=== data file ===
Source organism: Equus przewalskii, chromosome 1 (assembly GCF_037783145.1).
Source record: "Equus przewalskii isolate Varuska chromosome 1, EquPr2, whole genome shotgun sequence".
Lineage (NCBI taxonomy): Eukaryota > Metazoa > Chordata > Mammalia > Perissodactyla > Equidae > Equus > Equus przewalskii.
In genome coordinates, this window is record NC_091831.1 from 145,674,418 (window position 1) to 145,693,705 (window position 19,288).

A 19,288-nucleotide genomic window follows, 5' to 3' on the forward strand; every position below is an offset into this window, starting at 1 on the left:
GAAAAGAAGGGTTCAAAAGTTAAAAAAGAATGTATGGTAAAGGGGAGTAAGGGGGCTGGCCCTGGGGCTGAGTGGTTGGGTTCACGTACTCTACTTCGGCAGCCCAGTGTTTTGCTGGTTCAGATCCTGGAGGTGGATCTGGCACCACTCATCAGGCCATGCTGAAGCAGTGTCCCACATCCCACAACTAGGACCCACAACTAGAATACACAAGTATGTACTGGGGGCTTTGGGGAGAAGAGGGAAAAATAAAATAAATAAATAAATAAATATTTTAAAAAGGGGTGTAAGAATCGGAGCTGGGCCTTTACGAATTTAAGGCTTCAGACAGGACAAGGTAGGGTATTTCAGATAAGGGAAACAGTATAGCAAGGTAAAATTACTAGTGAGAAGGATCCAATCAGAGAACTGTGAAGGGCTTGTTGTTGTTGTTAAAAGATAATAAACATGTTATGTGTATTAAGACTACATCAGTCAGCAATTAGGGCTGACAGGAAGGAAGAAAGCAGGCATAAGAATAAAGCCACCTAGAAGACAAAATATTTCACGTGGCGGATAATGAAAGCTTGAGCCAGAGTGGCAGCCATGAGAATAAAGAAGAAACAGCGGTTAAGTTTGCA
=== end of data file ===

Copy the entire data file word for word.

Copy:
Source organism: Equus przewalskii, chromosome 1 (assembly GCF_037783145.1).
Source record: "Equus przewalskii isolate Varuska chromosome 1, EquPr2, whole genome shotgun sequence".
Lineage (NCBI taxonomy): Eukaryota > Metazoa > Chordata > Mammalia > Perissodactyla > Equidae > Equus > Equus przewalskii.
In genome coordinates, this window is record NC_091831.1 from 145,674,418 (window position 1) to 145,693,705 (window position 19,288).

A 19,288-nucleotide genomic window follows, 5' to 3' on the forward strand; every position below is an offset into this window, starting at 1 on the left:
GAAAAGAAGGGTTCAAAAGTTAAAAAAGAATGTATGGTAAAGGGGAGTAAGGGGGCTGGCCCTGGGGCTGAGTGGTTGGGTTCACGTACTCTACTTCGGCAGCCCAGTGTTTTGCTGGTTCAGATCCTGGAGGTGGATCTGGCACCACTCATCAGGCCATGCTGAAGCAGTGTCCCACATCCCACAACTAGGACCCACAACTAGAATACACAAGTATGTACTGGGGGCTTTGGGGAGAAGAGGGAAAAATAAAATAAATAAATAAATAAATATTTTAAAAAGGGGTGTAAGAATCGGAGCTGGGCCTTTACGAATTTAAGGCTTCAGACAGGACAAGGTAGGGTATTTCAGATAAGGGAAACAGTATAGCAAGGTAAAATTACTAGTGAGAAGGATCCAATCAGAGAACTGTGAAGGGCTTGTTGTTGTTGTTAAAAGATAATAAACATGTTATGTGTATTAAGACTACATCAGTCAGCAATTAGGGCTGACAGGAAGGAAGAAAGCAGGCATAAGAATAAAGCCACCTAGAAGACAAAATATTTCACGTGGCGGATAATGAAAGCTTGAGCCAGAGTGGCAGCCATGAGAATAAAGAAGAAACAGCGGTTAAGTTTGCA